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Monday, April 19, 2021

Vaisakhi Reflections: Sikh Teachings on Injustice and Inequality | by Ashvinder Kaur Mehta

This spring, as my Jewish, Muslim, and Christian brothers and sisters observe Passover, Ramadan, and Easter, respectively, my Sikh community celebrated Vaisakhi on April 13th. Traditionally, this has been a time for harvest festivals in the Punjab, but we also commemorate the first Sikh initiation ceremony into the Khalsa Panth, a community of initiated Sikhs committed to equality, justice, and oneness as established by all of the Sikh Gurus, beginning with Guru Nanak.

It was Vaisakhi 1699 when Guru Gobind Rai, our 10th Guru (spiritual leader bringing one from darkness into light) called for five volunteers from the Sikh community and initiated them into the Khalsa, naming them the “Five Beloved Ones.” Each was from a different caste and, in order to foster unity and demonstrate equality of all, Guru Gobind Rai had all newly initiated Sikhs take on the last name Singh (lion) for men and Kaur (princess) for women, and gave Sikhs their distinct visible identity to instill courage and confidence to stand up to injustice. He also had the Five Beloved Ones initiate him into the Khalsa, thus becoming Guru Gobind Singh. This cemented Guru Nanak’s teaching that no one should be considered inferior or superior based on their color, race, culture, creed, or socioeconomic status.

While Vaisakhi is a time of celebration, it also serves as a reminder of the life of Guru Gobind Singh, the struggles he endured, and how deeply committed he was to stand up against injustice even through so much personal loss, including the deaths of both of his parents and his four young sons. This commitment remains central not only to identify as a Sikh, but truly living the teachings in our everyday lives. However, in recent years, this has become a growing challenge for me.

The last five years have been an exhausting roller coaster of emotions. While racial and social inequities have long been a part of American history, watching the surge in hate crimes against Asian Americans, ongoing Islamophobia and anti-Semitism, the devastating injustices against Black communities, and a distinct lack of empathy for those wanting to flee violence and seek safer lives for their children has been overwhelmingly disheartening and soul-crushing. I have felt moments of total despair and deep sadness about the world around me.


I joined Interfaith Philadelphia in 2003, at a time when Sikhs and other minorities were being increasingly targeted following the tragic events of 9/11. Over the years, I have participated in and witnessed the success of programs like Walking the Walk, Visionary Women, Alternative Spring Breaks, and the Peace Walk, all of which met the mission of interfaith dialogue, mutual respect, and understanding. While the interfaith movement has succeeded in breaking many barriers, my experience has been that participation mainly includes like-minded people already open and receptive to the mission of interfaith. But how far are we willing to go to address the serious issues of racism, sexism, xenophobia, classism, casteism, and social injustice? Do we have the courage to engage in the difficult discussions and actions it will take to truly make a dent in the injustices that exist today and that have been so clearly exposed in the last five years? Do we have the courage to challenge our friends and neighbors by engaging in hard and uncomfortable conversations? I have found myself doing just that with my friends and family - by listening and sharing perspectives to hopefully provoke deeper thought into our own biases and behaviors that need to change.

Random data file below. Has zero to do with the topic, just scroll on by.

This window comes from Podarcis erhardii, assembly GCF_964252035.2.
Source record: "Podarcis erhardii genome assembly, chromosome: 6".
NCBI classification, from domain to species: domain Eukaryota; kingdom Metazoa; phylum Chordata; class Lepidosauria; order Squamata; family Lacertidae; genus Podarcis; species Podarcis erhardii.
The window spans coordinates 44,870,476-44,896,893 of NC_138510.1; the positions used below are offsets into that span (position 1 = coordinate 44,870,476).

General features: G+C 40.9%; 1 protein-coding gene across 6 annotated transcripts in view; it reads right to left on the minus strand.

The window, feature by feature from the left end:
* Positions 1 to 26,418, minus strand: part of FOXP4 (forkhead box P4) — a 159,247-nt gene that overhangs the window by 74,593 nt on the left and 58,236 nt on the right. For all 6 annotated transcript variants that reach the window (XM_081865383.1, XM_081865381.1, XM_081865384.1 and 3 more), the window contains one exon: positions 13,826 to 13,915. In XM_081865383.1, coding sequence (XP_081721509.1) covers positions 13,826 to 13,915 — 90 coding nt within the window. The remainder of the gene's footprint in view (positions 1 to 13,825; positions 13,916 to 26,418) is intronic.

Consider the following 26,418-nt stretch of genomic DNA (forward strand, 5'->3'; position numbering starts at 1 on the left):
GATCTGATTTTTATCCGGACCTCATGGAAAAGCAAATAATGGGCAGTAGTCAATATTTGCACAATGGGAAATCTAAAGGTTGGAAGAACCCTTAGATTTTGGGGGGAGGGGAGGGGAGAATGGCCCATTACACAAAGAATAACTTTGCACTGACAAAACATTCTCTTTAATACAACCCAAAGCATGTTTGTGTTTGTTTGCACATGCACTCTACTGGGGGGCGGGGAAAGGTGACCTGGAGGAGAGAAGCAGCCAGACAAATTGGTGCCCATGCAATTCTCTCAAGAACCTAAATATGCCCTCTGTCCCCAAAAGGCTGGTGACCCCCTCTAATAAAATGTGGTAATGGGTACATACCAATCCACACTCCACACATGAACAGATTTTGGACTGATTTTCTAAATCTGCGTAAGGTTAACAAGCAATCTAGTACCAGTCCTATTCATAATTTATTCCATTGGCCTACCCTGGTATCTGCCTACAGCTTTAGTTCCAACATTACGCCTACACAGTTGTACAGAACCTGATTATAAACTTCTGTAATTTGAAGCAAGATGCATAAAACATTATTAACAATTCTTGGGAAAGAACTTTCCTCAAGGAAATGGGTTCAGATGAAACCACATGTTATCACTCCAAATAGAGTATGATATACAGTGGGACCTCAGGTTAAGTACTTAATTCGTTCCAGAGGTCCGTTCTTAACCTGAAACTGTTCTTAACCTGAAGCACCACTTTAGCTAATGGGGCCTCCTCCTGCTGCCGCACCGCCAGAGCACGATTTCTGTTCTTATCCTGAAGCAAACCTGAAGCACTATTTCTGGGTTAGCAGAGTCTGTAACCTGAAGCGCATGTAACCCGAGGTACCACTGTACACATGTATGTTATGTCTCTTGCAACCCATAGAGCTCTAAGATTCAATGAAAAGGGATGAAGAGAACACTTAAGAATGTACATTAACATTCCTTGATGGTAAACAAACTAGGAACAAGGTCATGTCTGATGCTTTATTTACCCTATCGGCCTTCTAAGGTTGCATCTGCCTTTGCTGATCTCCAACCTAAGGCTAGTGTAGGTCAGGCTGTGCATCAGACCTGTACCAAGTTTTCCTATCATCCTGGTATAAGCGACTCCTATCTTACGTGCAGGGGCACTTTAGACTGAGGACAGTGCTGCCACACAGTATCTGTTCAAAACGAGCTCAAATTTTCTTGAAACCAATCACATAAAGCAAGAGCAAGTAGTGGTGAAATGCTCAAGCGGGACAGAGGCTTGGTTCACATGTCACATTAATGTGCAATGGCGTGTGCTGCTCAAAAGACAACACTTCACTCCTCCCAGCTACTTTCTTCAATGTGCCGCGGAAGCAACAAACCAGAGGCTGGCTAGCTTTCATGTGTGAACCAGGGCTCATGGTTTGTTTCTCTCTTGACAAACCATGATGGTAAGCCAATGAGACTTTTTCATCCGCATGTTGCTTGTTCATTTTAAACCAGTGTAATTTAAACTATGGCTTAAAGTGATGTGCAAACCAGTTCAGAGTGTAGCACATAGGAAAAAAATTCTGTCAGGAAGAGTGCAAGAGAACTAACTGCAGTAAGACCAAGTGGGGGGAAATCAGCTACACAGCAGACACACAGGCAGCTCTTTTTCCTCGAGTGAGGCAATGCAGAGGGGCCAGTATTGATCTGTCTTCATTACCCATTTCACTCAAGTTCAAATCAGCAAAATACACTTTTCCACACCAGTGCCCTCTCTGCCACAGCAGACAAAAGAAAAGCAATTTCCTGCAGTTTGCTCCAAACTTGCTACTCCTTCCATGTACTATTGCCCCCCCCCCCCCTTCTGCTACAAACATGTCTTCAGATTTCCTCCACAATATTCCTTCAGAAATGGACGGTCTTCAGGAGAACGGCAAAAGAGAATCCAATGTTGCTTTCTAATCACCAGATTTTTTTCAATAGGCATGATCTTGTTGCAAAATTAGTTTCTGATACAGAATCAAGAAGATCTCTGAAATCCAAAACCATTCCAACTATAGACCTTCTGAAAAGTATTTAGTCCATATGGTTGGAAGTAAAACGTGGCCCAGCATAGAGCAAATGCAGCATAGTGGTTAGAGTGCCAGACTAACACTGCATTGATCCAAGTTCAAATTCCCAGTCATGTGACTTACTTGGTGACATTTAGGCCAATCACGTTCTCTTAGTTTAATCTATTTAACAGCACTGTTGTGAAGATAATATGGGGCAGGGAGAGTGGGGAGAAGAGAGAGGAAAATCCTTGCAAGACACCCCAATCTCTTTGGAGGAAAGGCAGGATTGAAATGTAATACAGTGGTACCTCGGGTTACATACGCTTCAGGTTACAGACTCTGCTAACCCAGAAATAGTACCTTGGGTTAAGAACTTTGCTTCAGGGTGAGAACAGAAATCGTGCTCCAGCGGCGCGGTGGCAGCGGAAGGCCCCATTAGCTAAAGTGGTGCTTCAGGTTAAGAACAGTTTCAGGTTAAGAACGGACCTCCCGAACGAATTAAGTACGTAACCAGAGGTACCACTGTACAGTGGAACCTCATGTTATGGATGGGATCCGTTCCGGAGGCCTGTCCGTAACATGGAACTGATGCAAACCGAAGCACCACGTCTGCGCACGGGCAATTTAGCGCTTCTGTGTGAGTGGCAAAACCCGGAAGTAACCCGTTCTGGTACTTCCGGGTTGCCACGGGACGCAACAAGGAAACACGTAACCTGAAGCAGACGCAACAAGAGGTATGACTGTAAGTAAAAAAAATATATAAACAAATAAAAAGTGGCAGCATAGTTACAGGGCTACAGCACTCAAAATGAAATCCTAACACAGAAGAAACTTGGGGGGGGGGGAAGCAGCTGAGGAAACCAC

While this may not have been the initial objective of interfaith dialogue, I believe it is time to draw on lessons learned and take on the difficult task of healing the divisions in this nation. Interfaith dialogue serves to dispel misconceptions and allay fears amongst faith communities, but we now desperately need to quell the false narratives against minorities and break the ever-growing divisions with truth, understanding, and a keen awareness of the intersections of these inequalities. This is no small task! But a necessary one that I believe is the next step.

In my moments of despair at current events, Vaisakhi reminds me of the Sikh expression of Chardi Kala, which is to live in a state of eternal optimism and joy, even during the most challenging times. So in the spirit of Chardi Kala, I pray that we can all do our part to collectively move towards a less divisive and more compassionate world.
 


ਸਭ ਮਹਿ ਜੋਤਿ ਜੋਤਿ ਹੈ ਸੋਇ ॥ ਤਿਸ ਦੈ ਚਾਨਣਿ ਸਭ ਮਹਿ ਚਾਨਣੁ ਹੋਇ ॥ Sri Guru Granth Sahib, Page 663

Sabh meh jot jot hai soi || tis dhai chaanan sabh meh chaanan hoi ||
The Divine Light is within everyone; You are that Light. Yours is that Light which shines within everyone.


Ashvinder Kaur Mehta has been a fellow with Interfaith Philadelphia since 2015, and has dedicated her time and experience to consulting on issues that impact the Sikh community and supported interfaith education and programs like Walking the Walk. She is currently part of a Gurdwara in Upper Darby. 

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